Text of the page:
Ahmad Hashemi worked for the Iranian Ministry of Foreign Affairs as an English, Turkish and occasionally Arabic interpreter. He is now a refugee from the regime. The Times of Israel has posted Hashemi’s testimony regarding the aims of the regime under the heading “Don’t be fooled: Iran wants the bomb.” It’s a timely reminder of a development that will likely come to fruition or be dealt with during Obama’s second term. Hashemi writes, for example:
I was present at inner-circle conversations in which a number of high-profile Iranian officials made no secret of their intention to go atomic. I personally witnessed the following examples:
Former Revolutionary Guards commander: ‘Holy Islamic bomb is a must’
In April 2005, after organizing several meetings in his office at the Discernment Council headquarters, I was invited to a meeting at the home of Mohsen Rezai, the Secretary of the Expediency Discernment Council and a former commander of the Islamic Revolutionary Guards Corps (IRGC) during the Iran-Iraq war. I was invited in my capacity as a founding member of of the short-lived Islamic Association for Students and Academicians (IASA, which was dissolved the next year), together with Ruhollah Solgi, the IASA secretary general. (Today, Solgi is the governor of Aran va Bidgol County in the Isfahan region.) We were asked to come and exchange views on the overall situation on the upcoming presidential election campaign in which Mr. Rezai was preparing to run as a presidential nominee.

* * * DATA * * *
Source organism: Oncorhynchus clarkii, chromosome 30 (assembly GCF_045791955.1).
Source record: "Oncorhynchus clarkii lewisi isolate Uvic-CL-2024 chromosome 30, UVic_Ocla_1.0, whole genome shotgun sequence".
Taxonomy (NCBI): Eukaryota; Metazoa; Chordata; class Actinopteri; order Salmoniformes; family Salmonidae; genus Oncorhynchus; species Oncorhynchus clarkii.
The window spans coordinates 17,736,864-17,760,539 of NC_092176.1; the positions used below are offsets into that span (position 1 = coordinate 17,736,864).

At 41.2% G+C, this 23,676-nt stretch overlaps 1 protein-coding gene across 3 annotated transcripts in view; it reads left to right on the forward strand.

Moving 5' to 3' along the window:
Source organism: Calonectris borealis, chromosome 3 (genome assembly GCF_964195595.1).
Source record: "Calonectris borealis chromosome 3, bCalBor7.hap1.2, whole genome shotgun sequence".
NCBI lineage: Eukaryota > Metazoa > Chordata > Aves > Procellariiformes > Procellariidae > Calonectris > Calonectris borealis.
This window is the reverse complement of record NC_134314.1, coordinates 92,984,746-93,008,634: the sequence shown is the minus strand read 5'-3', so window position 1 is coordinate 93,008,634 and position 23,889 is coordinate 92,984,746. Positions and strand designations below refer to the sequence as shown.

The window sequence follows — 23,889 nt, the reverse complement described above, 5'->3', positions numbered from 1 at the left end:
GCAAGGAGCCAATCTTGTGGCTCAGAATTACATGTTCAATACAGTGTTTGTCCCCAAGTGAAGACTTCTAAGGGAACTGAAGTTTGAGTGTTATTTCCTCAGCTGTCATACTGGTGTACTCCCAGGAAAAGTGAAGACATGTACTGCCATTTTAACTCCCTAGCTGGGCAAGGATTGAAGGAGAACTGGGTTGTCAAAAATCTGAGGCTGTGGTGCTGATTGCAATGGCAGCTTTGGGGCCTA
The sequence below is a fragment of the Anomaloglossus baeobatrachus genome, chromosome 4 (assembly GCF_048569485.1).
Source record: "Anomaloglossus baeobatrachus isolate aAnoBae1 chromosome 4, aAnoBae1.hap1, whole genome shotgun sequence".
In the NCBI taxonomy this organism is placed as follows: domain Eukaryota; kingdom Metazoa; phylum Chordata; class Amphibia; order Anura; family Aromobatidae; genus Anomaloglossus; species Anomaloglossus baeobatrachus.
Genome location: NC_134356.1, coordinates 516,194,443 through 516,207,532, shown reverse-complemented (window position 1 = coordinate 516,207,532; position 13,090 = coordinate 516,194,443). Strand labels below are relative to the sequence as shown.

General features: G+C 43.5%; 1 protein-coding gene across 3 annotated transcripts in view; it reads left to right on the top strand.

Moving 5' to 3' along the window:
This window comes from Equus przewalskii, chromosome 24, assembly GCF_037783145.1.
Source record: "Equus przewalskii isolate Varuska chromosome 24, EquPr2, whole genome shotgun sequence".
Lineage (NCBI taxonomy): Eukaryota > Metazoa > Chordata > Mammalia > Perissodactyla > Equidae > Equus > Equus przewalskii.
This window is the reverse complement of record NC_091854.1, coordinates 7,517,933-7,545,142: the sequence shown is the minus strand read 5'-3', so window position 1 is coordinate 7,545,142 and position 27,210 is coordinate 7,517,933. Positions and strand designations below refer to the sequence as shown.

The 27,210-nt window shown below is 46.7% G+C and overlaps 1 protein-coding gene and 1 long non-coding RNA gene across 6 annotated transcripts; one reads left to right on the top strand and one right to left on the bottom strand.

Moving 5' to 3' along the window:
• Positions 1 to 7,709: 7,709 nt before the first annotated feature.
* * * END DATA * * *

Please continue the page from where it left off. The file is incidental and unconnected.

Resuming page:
Rezai’s home was located in the Shahrak Shahid Daghayeghi Complex at the outskirts of the Lavizan forests in northeast Tehran. We went to a spacious, concrete villa on the last block of the fenced in and tightly patrolled neighborhood, which provides housing primarily for IRGC officers and other high-profile officials.
When we arrived, Rezai was busy meeting various military and political figures, including generals from the IRGC. At this private meeting in his house, while castigating former reformist president Khatami for his compromising approach towards the West, Mohsen Rezai strongly advocated the idea of acquiring nuclear bombs for “deterrent purposes.” He referred to such a weapon as a “holy Islamic bomb” needed to defy the bullying approach of global arrogance. Mentioning that even Khomeini approved of acquiring an atomic bomb to safeguard the interests of Islam during Iran-Iraq war, he argued that everything is allowed for the sake of Islam, including using WMDs and the mass killing of civilians.
The A-bomb and Iran’s National Security Council
In early 2012, Ali Bagheri, the deputy secretary of Iran’s Supreme National Security Council, was meeting his Indian counterpart at a dinner reception at India’s embassy in Tehran. While we waited for the Indian official, who had been delayed in traffic, to arrive, I heard the Iranian foreign ministry’s director for Europe and America, Ahmad Sobhani, ask Mr. Bagheri about the Supreme Leader’s latest views on the 5+1 negotiations. Bagheri replied that Ayatollah Ali Khamenei remained adamant and increasingly convinced that “we should expedite our efforts and diversify our secret facilities to achieve our goal before it is too late.”
It’s not too late, at least for them.